The building has a horizontal surface of 4,910.32 m2 net of windows and any other punch. The casing is mainly made up of masonry concrete blocks of various thicknesses, covered by insulation (XPS extruded polystyrene skinless, 4-6 cm). The S/V ratio is 0.26 m-1. According to the energy rating, U7 is placed in class D (for non-residential buildings, with 27 ≤ EPh <43 kWh/m3y)[1]. In the following Tables (1 and 2) some identity data for the building are reported.

TABLE 1

Identity data

Edification year 1994

Address

Via Padre G. Beccaro

Destination of use (D.P.R. 412/1993)

E.7 Buildings used for school activities at all levels and similar

2)

20318.88

3)

109328.4

 

 

ENERGY DATA

Results conform to the calculation procedure n.15833 - 13/12/2007

3 year)

Specific requirements of primary energy (heating) EPH

40.6

Specific energy requirement of the housing ETH

38.7

Contribution of specific energy from renewable sources - EFER

0

 

 

Winter heating

District Heating

Summer conditioning

District Cooling + 5 refrigerator groups

Identity data of Building U7

 

TABLE 2

Floor

2)

1

5,143.99

2

3,938.60

3

3,941.06

4

3,847.52

0

5,227.02

-1

5,793.03

Tot Surface

27,891.22

Building U7 floor surfaces

Electric energy consumption evaluation

The data, obtained from the technical university office (named RIS), were related to the average monthly electricity consumption of the building during the years 2011-2012 (Figure 1). The average consumption of electricity in the selected period was above 291.3 MWh/month.

The electricity consumption for the years 2011 and 2012 (Figure 1) shows that the lowest contributions are in April (250.2 MWh) and August 2011 (257.6 MWh) and 2012 (259.8 MWh): during these months heating and cooling were not used, due to specific weather condition in April, and to summer vacations in August. The highest cooling and heating values are in July and December.

A comparable trend over the two years can be defined, except for the two anomalous months of January and February 2012. The difference between January 2011 and 2012 is related to the different closing days (winter holidays, New Year's Day and Epiphany) which were more in 2011 compared to 2012.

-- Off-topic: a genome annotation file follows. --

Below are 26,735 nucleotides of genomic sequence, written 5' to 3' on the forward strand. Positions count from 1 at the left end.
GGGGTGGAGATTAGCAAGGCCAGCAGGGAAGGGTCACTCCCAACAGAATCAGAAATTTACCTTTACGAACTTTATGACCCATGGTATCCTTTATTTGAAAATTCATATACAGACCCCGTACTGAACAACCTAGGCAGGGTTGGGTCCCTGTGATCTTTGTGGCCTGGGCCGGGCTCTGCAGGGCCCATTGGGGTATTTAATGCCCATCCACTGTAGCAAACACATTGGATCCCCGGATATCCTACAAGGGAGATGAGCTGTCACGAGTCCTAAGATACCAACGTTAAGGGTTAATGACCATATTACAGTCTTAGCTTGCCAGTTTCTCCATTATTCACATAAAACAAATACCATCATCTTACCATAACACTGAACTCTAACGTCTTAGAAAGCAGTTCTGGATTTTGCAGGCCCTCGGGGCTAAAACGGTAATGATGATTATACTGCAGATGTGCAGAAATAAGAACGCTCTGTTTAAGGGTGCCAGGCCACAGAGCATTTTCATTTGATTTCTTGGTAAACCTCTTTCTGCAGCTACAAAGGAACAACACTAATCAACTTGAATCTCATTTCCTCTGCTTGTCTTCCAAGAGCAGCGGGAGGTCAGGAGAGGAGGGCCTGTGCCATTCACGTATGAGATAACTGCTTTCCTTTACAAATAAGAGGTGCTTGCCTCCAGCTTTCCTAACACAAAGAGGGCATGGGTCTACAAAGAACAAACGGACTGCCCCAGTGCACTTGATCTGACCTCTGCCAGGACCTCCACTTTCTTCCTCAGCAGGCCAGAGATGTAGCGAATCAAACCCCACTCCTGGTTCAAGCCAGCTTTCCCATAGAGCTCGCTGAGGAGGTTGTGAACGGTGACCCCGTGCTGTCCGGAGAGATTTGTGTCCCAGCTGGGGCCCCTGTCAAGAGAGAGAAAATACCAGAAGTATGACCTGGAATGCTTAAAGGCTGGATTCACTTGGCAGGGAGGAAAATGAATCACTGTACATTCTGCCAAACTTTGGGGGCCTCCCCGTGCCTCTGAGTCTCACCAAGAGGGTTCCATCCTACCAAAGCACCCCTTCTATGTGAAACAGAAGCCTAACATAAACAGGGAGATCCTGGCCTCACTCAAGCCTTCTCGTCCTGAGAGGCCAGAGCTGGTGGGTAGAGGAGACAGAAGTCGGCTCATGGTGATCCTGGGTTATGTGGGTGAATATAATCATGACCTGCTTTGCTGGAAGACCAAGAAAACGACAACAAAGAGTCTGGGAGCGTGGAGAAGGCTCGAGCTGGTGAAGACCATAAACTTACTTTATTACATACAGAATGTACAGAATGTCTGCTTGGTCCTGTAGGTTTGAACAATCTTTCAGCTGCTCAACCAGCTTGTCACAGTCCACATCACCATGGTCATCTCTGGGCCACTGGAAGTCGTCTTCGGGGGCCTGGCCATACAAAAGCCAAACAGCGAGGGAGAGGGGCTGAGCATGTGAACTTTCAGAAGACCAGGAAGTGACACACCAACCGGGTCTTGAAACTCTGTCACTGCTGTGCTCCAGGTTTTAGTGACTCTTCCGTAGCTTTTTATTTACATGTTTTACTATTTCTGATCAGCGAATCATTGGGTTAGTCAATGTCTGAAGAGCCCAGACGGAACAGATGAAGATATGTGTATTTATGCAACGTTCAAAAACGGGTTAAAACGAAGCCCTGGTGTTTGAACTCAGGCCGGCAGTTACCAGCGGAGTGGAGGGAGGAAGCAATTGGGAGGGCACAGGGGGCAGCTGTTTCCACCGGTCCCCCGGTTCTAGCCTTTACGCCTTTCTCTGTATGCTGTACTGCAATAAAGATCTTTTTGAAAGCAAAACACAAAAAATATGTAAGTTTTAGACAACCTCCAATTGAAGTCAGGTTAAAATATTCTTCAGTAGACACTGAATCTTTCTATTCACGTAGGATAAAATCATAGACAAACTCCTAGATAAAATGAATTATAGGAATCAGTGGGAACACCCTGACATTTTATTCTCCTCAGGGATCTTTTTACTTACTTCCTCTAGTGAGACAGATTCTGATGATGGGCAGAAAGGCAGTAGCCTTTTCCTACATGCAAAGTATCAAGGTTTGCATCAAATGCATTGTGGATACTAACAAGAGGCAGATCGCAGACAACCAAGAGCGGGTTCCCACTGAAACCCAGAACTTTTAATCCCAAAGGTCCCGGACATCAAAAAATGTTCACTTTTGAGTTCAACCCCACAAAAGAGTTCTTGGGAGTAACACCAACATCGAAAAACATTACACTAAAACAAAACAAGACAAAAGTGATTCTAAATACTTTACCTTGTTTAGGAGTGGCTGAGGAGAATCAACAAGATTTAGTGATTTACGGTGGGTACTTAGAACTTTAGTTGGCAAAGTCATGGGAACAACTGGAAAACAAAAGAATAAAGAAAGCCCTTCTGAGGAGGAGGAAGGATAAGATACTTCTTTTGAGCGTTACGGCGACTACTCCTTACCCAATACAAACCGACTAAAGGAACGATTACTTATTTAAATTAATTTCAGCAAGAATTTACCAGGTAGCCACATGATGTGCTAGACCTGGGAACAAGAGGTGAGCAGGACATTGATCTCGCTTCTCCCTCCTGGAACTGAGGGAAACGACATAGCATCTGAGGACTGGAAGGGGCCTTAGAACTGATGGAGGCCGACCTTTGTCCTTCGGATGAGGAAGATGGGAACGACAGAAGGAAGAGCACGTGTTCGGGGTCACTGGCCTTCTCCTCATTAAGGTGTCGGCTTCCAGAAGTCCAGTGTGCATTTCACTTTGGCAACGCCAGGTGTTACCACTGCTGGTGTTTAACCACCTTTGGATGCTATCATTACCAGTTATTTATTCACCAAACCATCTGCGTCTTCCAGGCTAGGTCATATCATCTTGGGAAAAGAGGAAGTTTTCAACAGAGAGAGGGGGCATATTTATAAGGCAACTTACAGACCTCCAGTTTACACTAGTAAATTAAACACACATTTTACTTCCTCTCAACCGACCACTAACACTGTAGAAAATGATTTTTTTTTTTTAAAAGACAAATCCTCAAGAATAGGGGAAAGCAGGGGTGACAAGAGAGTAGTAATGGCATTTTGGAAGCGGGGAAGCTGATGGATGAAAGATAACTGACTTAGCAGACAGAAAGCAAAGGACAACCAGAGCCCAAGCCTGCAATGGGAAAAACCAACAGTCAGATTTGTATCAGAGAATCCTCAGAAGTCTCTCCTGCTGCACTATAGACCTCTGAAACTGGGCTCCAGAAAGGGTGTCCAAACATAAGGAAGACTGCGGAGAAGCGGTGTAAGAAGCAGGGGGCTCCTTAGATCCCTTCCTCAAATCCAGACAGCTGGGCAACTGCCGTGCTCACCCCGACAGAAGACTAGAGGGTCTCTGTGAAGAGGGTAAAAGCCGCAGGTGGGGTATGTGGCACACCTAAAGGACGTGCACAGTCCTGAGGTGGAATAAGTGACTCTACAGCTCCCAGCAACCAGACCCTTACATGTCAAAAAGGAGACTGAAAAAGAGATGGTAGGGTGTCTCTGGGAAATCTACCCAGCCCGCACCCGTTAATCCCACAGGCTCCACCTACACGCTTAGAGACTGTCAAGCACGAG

Since the use of the structure is the same in the two years (number and hours of lessons almost equal, so unchanged in the presence of students as well as for employees), the difference is due to the weather conditions and to the anomalous operation of electrical equipment (for conditioning) as explained below.

The high value of February 2012 is apparently due to the external temperature, about 3 degrees lower than in February 2011 (Figure 2). Moreover February 2012 had an extra working day with respect to 2011, for a leap year)[2].

FIGURE 1

1Bicocca

Electricity consumption (years 2011-2012; MWh/month)

 

FIGURE 2

2Bicocca

Daily temperature monitored by Lombardy Environmental Agency near Bicocca University
(February 2011 and February 2012; daily average temperature in °C)

 

To explain the anomalous data of February 2011 and 2012 we compared the relative daily electricity consumption trends. The average daily consumption (Figures 3 and 4) is higher in 2012 (495 kWh/day) than in 2011 (424 kWh/day). Surprisingly the value of consumption in the first two weekends of February 2012 (Figure 4) is very high compared to the mean weekend value of February 2011. This consumption was related to a continuous heating during the weekends, for the low temperatures of that period (Figure 2).

 

FIGURE 3

3Bicocca

Electricity consumption trend in building U7 - February 2011. Daily average values are in light green, daily maximum values are in dark green. The black line indicates the average value (kW)

 

Identification of electrical equipment/electronic devices and energy consumption evaluation

A detailed survey (inspection and inventory analysis) was performed in order to collect data of all the electrical and electronic equipment in the building, to determine their energy consumption and to relate this information to the monthly and annual energy measures.

The survey has recorded all the sources of power consumption (lighting, elevators, computers, wi-fi equipment, vending machines, SIFA terminals, fan coils) in the building areas (classrooms, common areas, laboratories).

Wherever possible, in terms of free access to the offices and inspection of the equipment, every kind of device was counted precisely. For classrooms, laboratories and offices a random sampling was carried out to characterize the average equipment composition of each room type. The data collected were sorted and classified by subdividing the spaces taking into account a similar typology and homogeneous size. The consumption and usage times of the single components were obtained from RIS office registry. For the definition of timetables of classroom use (600 h/year) and of computer labs, the scheduled times, indicated in the teaching plan for the academic year 2011-2012, were considered.

The annual energy consumption obtained from the survey data and the RIS office registry are reported in Table 3.

 

TABLE 3

Calcolated consumption

Measured consumption

3160.453 MWh/year

3495.66 MWh/year

Difference

9.59%

Difference in the consumption of calculated and measured energy

This difference (9.59%) may partly depend on errors in the allocation of operating hours of the devices: for example, some devices are left powered on permanently (e.g., computers); another possibility is related to a lack of control in the illumination management of classrooms and offices.